The main recent debates concerning sustainability have been focused on one company, Asia Pulp and Paper (APP), in both Oceania and the United States. NGOs have strongly attacked APP and claimed it contributes to rainforest and wildlife habitat (tigers, elephants, orangutans) destruction in Indonesia when procuring wood for its wood pulp production and tissue manufacture. NGOs have been rather successful in their campaigning and all major retail chains in Australia and several major chains in the United States no longer source certain tissue brands from APP. The campaigns of the NGOs have been very provocative, showing a Sumatran tiger together with toilet rolls, to get people thinking about the issue.

‘The average consumer can certainly be confused by which product and which certification is the better choice.’Email: [email protected]

Environmental certification is certainly something which is helping rather than hurting the tissue industry. However, the main issue is that we have too many environmental certification schemes, including national and subregional schemes, but no single universal scheme as we do for some other forest industry products (such as FSC for pulp, for example). The average consumer can certainly be confused by which product and which certification is the better choice, and current environmental logos contain more marketing messages than hard facts. But this may change and more focus on sustainability issues should follow. However, it is unlikely that only one universal environmental certification system would be the outcome; the starting points of producers using virgin pulp vs. recovered paper are too different for a consensus to be possible.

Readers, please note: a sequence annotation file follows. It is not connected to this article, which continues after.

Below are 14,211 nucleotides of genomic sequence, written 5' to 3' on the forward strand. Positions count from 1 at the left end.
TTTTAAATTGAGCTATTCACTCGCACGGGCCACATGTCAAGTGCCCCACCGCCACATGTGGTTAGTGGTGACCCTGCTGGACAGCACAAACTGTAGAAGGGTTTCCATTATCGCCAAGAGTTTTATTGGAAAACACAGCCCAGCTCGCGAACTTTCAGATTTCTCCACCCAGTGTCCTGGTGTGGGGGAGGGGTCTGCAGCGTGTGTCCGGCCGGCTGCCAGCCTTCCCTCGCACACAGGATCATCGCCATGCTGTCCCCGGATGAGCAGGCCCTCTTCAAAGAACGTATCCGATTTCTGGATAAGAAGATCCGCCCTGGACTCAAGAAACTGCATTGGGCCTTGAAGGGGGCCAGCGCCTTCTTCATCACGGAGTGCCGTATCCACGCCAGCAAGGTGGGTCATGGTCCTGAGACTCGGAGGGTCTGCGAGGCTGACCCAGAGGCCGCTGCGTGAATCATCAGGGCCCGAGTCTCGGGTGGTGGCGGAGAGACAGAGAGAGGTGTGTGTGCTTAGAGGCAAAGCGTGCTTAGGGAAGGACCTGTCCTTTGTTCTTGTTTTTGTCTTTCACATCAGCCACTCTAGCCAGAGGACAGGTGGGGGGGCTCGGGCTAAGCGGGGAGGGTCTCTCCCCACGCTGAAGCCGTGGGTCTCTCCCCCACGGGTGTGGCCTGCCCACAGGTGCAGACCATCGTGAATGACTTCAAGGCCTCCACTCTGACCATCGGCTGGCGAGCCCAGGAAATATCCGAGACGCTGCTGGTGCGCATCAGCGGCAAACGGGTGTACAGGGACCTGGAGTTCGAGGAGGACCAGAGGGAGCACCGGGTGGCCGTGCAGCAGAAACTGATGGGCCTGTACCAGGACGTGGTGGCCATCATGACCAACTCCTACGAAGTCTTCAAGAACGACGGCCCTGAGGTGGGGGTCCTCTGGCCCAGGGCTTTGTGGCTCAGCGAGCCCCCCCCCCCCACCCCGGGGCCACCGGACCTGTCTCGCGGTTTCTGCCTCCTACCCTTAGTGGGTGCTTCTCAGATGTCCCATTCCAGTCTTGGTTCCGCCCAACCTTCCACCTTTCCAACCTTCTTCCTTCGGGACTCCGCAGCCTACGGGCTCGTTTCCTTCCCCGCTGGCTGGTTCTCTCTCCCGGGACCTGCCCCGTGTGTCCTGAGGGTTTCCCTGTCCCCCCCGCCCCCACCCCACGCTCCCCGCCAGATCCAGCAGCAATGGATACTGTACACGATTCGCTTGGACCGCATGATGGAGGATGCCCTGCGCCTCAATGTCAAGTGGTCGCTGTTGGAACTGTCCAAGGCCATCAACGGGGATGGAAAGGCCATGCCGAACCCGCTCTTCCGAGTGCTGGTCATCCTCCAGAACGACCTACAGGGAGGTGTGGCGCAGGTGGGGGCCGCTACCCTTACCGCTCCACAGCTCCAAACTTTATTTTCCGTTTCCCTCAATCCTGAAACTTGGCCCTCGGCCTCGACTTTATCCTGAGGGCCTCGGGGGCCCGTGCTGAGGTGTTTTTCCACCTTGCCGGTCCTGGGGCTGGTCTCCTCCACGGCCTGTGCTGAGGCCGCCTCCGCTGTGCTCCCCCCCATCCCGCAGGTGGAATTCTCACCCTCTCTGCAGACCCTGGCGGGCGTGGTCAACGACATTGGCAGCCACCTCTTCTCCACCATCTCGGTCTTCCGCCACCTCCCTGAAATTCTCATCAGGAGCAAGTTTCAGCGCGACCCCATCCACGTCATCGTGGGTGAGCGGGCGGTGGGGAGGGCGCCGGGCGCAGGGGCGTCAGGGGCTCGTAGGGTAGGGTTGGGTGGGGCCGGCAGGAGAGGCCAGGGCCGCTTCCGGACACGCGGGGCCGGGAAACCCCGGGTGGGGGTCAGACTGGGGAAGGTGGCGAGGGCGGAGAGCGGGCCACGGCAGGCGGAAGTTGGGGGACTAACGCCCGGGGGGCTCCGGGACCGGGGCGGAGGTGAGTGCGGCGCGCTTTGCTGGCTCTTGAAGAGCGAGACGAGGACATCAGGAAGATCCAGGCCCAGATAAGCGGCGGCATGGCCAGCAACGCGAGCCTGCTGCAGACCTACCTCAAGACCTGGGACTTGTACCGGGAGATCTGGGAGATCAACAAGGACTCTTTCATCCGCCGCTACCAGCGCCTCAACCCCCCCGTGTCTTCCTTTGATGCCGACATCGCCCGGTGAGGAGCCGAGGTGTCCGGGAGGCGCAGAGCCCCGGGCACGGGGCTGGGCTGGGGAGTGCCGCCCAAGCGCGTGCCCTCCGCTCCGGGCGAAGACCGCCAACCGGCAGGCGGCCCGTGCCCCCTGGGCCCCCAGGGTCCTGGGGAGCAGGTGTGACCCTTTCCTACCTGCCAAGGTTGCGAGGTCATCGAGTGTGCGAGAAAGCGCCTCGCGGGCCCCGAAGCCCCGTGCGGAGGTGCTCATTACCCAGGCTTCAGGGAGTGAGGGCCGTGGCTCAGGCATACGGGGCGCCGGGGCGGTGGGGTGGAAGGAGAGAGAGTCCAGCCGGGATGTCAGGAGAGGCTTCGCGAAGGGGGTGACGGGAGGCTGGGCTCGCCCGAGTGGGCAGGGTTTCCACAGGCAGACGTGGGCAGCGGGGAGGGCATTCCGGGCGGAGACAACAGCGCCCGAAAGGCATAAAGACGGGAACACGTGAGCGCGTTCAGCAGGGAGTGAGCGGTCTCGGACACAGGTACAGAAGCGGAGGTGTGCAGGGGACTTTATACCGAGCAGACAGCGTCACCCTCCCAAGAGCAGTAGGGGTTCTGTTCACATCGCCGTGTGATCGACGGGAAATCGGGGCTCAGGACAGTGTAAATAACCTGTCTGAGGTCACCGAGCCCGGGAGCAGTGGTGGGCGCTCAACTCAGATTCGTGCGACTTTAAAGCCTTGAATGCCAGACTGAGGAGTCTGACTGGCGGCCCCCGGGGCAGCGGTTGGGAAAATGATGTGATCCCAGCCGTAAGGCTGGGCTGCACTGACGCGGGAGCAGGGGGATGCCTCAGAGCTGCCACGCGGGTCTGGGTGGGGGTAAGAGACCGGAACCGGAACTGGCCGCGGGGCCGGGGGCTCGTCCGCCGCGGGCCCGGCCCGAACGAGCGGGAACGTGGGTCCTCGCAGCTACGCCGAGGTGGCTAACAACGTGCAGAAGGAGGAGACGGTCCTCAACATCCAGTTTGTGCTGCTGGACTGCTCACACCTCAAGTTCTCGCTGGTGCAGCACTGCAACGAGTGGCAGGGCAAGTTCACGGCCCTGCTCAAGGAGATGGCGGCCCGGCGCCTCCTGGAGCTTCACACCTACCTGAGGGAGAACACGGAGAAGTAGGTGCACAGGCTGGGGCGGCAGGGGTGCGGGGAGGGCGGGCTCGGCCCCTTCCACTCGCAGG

Making Sense of Environmental Certification Programmes